14. Christ's faithful, through the teaching and the leadership of their pastors, have learned from the sacred books that the Virgin Mary, throughout the course of her earthly pilgrimage, led a life troubled by cares, hardships, and sorrows, and that, moreover, what the holy old man Simeon had foretold actually came to pass, that is, that a terribly sharp sword pierced her heart as she stood under the cross of her divine Son, our Redeemer. In the same way, it was not difficult for them to admit that the great Mother of God, like her only begotten Son, had actually passed from this life. But this in no way prevented them from believing and from professing openly that her sacred body had never been subject to the corruption of the tomb, and that the august tabernacle of the Divine Word had never been reduced to dust and ashes. Actually, enlightened by divine grace and moved by affection for her, God's Mother and our own dearest Mother, they have contemplated in an ever clearer light the wonderful harmony and order of those privileges which the most provident God has lavished upon this loving associate of our Redeemer, privileges which reach such an exalted plane that, except for her, nothing created by God other than the human nature of Jesus Christ has ever reached this level.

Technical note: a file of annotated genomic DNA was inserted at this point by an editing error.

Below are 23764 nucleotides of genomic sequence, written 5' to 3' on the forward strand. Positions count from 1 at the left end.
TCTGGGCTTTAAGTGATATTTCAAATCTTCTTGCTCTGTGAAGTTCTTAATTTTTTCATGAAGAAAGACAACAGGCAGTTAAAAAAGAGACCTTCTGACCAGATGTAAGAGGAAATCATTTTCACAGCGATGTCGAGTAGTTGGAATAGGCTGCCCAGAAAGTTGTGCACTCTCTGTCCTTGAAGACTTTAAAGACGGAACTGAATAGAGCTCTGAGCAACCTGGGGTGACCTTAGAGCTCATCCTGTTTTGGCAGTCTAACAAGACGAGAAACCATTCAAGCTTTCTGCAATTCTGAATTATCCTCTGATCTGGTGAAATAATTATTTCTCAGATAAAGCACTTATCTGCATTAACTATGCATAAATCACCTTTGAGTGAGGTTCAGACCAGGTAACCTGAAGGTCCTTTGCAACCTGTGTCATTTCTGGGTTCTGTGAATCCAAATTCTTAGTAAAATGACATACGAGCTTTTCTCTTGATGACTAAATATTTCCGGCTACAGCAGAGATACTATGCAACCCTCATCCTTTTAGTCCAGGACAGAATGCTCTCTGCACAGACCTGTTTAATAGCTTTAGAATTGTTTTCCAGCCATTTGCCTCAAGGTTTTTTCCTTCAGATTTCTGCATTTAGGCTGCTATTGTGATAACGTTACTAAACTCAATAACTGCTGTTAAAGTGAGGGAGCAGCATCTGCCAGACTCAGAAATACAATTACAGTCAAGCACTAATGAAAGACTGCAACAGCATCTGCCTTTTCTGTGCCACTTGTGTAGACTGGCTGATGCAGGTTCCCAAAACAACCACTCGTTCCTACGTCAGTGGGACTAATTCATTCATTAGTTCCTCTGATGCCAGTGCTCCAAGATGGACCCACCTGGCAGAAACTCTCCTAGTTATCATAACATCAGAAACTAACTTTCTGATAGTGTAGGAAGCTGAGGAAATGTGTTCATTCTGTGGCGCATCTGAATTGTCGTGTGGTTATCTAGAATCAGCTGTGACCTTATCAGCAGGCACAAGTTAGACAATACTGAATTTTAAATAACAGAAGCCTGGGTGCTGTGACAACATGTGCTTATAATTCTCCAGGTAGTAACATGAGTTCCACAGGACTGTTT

17. In the liturgical books which deal with the feast either of the dormition or of the Assumption of the Blessed Virgin there are expressions that agree in testifying that, when the Virgin Mother of God passed from this earthly exile to heaven, what happened to her sacred body was, by the decree of divine Providence, in keeping with the dignity of the Mother of the Word Incarnate, and with the other privileges she had been accorded. Thus, to cite an illustrious example, this is set forth in that sacramentary which Adrian I, our predecessor of immortal memory, sent to the Emperor Charlemagne. These words are found in this volume: "Venerable to us, O Lord, is the festivity of this day on which the holy Mother of God suffered temporal death, but still could not be kept down by the bonds of death, who has begotten your Son our Lord incarnate from herself."(11)